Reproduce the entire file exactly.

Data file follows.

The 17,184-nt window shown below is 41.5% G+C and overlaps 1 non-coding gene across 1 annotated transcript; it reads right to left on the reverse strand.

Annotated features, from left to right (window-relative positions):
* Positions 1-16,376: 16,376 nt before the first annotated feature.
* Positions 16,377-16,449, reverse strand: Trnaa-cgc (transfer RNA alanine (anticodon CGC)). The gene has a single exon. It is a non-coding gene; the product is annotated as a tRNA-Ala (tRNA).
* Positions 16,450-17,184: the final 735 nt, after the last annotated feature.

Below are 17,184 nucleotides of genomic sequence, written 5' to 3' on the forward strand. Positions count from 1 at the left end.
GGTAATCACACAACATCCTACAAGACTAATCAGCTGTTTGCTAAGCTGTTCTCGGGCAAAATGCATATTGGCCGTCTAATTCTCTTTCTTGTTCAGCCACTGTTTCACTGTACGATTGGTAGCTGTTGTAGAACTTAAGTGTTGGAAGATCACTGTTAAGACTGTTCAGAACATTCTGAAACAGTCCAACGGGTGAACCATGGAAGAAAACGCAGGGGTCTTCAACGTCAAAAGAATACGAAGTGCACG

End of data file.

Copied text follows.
The 17,184-nt window shown below is 41.5% G+C and overlaps 1 non-coding gene across 1 annotated transcript; it reads right to left on the reverse strand.

Annotated features, from left to right (window-relative positions):
* Positions 1-16,376: 16,376 nt before the first annotated feature.
* Positions 16,377-16,449, reverse strand: Trnaa-cgc (transfer RNA alanine (anticodon CGC)). The gene has a single exon. It is a non-coding gene; the product is annotated as a tRNA-Ala (tRNA).
* Positions 16,450-17,184: the final 735 nt, after the last annotated feature.

Below are 17,184 nucleotides of genomic sequence, written 5' to 3' on the forward strand. Positions count from 1 at the left end.
GGTAATCACACAACATCCTACAAGACTAATCAGCTGTTTGCTAAGCTGTTCTCGGGCAAAATGCATATTGGCCGTCTAATTCTCTTTCTTGTTCAGCCACTGTTTCACTGTACGATTGGTAGCTGTTGTAGAACTTAAGTGTTGGAAGATCACTGTTAAGACTGTTCAGAACATTCTGAAACAGTCCAACGGGTGAACCATGGAAGAAAACGCAGGGGTCTTCAACGTCAAAAGAATACGAAGTGCACG